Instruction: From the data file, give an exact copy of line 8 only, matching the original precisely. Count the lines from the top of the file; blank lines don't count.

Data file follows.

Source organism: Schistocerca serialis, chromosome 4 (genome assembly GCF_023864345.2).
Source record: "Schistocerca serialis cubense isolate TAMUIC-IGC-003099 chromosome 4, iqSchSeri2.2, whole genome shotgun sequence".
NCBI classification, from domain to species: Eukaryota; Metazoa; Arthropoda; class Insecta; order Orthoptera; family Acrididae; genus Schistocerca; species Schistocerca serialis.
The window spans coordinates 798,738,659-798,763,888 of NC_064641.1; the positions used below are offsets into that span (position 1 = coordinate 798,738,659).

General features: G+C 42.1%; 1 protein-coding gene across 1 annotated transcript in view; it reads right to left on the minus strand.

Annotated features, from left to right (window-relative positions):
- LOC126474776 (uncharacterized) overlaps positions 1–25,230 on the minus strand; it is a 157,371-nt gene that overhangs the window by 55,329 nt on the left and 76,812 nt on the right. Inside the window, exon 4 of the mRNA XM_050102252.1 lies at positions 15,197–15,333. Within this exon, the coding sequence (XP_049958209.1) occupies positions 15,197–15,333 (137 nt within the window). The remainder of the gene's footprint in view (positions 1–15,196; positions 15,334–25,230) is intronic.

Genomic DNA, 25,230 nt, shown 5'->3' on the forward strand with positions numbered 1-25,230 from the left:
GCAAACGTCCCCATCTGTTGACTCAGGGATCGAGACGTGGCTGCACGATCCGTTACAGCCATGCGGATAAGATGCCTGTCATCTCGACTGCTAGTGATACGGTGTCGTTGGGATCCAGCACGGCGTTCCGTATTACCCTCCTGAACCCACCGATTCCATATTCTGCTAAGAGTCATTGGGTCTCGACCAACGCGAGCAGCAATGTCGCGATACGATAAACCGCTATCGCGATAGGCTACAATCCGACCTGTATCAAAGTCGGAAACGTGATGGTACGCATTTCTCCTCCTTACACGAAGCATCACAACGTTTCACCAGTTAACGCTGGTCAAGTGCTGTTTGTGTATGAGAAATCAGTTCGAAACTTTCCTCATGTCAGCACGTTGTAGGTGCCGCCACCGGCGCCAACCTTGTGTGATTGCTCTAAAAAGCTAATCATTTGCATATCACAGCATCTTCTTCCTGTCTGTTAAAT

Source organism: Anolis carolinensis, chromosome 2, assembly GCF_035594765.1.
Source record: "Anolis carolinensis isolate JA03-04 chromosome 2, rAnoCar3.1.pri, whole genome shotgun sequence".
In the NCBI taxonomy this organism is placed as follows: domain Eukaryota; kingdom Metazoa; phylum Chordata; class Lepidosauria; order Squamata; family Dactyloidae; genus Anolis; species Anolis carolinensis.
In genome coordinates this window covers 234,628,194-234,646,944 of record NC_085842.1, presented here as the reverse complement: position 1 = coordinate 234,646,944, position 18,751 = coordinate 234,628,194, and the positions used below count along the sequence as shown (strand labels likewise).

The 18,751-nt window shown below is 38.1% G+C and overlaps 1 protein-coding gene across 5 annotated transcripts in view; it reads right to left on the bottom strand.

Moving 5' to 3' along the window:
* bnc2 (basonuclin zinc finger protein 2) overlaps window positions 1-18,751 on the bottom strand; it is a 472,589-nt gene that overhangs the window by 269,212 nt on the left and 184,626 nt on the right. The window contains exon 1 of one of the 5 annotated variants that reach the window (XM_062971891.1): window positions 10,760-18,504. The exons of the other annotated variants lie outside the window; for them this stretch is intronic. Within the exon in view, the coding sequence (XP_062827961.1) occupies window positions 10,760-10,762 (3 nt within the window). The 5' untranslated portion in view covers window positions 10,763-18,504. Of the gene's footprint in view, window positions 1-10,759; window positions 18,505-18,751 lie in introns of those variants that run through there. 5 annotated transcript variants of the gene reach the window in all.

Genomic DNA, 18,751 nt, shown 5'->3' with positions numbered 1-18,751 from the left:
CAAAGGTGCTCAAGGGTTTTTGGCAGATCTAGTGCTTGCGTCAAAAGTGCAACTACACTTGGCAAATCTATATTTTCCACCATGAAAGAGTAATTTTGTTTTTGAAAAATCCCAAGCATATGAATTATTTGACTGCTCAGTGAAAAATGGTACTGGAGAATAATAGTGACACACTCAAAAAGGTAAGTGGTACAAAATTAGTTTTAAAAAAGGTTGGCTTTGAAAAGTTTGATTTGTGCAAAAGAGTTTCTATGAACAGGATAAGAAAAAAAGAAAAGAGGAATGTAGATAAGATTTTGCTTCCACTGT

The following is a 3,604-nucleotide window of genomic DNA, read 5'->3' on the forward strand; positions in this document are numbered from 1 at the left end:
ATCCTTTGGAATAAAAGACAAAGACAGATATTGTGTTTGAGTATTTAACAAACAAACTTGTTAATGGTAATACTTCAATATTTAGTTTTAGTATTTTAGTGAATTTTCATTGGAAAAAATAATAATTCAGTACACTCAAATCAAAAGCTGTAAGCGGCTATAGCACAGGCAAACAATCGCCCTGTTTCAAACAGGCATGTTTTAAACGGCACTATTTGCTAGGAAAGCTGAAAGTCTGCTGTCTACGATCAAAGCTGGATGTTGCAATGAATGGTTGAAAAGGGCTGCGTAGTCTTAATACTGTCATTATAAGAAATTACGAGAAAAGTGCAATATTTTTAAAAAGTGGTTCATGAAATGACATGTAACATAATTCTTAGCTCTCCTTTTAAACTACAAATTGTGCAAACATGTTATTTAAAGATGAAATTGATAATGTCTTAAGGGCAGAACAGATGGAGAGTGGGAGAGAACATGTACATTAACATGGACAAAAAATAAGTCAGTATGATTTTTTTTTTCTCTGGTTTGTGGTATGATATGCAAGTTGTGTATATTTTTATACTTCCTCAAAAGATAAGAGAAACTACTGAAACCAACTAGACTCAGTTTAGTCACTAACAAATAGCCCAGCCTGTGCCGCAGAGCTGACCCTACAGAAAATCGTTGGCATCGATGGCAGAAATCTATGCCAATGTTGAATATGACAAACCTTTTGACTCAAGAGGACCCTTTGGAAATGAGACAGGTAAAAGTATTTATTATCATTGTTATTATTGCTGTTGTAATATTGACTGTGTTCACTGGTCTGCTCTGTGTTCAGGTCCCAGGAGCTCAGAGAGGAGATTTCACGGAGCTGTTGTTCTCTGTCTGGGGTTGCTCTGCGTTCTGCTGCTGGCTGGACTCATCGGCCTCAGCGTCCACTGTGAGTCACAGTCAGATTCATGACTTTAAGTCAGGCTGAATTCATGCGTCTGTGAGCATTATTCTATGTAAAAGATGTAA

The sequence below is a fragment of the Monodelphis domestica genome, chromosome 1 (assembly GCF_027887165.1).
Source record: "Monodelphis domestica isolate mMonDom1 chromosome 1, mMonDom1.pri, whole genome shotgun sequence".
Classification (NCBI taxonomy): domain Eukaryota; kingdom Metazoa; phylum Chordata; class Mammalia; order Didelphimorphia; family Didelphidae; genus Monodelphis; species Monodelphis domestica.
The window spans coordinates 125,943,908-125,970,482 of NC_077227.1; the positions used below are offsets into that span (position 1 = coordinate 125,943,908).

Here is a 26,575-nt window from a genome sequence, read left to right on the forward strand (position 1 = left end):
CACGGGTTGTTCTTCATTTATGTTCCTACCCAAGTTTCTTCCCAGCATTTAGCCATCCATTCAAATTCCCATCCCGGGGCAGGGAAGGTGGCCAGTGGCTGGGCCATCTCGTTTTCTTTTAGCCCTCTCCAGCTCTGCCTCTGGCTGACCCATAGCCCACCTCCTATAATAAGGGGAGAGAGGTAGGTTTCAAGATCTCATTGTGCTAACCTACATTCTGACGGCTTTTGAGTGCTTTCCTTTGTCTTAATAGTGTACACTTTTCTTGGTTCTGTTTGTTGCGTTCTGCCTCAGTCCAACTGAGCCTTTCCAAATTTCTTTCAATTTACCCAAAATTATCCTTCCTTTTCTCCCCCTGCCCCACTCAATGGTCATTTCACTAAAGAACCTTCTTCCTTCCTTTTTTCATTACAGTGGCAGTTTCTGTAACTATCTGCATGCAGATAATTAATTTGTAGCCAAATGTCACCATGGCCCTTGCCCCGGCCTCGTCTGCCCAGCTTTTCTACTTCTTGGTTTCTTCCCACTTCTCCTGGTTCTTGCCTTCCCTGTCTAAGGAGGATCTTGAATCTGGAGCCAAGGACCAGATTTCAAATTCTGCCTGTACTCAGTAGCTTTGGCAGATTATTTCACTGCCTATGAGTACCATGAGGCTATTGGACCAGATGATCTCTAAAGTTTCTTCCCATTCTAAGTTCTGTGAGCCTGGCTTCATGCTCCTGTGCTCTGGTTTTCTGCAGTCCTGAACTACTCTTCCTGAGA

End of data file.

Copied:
Genomic DNA, 25,230 nt, shown 5'->3' on the forward strand with positions numbered 1-25,230 from the left: